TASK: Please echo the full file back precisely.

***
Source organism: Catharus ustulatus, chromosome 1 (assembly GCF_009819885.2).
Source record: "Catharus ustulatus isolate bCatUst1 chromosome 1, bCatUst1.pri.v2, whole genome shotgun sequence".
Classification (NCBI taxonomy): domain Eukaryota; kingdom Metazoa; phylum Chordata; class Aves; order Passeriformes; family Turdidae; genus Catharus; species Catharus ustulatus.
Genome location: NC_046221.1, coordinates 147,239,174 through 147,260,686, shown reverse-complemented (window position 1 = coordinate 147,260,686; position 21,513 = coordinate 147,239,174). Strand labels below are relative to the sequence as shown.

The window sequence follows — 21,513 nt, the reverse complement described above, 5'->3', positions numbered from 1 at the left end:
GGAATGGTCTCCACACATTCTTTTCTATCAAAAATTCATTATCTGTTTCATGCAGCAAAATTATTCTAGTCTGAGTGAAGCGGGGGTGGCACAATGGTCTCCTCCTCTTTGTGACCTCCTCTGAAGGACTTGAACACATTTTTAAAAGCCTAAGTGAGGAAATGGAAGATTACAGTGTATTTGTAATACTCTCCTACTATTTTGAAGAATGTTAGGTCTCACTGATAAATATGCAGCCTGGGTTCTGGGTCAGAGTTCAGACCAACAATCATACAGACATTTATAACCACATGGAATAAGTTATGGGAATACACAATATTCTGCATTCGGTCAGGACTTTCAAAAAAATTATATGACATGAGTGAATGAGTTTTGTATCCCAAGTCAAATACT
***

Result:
Source organism: Catharus ustulatus, chromosome 1 (assembly GCF_009819885.2).
Source record: "Catharus ustulatus isolate bCatUst1 chromosome 1, bCatUst1.pri.v2, whole genome shotgun sequence".
Classification (NCBI taxonomy): domain Eukaryota; kingdom Metazoa; phylum Chordata; class Aves; order Passeriformes; family Turdidae; genus Catharus; species Catharus ustulatus.
Genome location: NC_046221.1, coordinates 147,239,174 through 147,260,686, shown reverse-complemented (window position 1 = coordinate 147,260,686; position 21,513 = coordinate 147,239,174). Strand labels below are relative to the sequence as shown.

The window sequence follows — 21,513 nt, the reverse complement described above, 5'->3', positions numbered from 1 at the left end:
GGAATGGTCTCCACACATTCTTTTCTATCAAAAATTCATTATCTGTTTCATGCAGCAAAATTATTCTAGTCTGAGTGAAGCGGGGGTGGCACAATGGTCTCCTCCTCTTTGTGACCTCCTCTGAAGGACTTGAACACATTTTTAAAAGCCTAAGTGAGGAAATGGAAGATTACAGTGTATTTGTAATACTCTCCTACTATTTTGAAGAATGTTAGGTCTCACTGATAAATATGCAGCCTGGGTTCTGGGTCAGAGTTCAGACCAACAATCATACAGACATTTATAACCACATGGAATAAGTTATGGGAATACACAATATTCTGCATTCGGTCAGGACTTTCAAAAAAATTATATGACATGAGTGAATGAGTTTTGTATCCCAAGTCAAATACT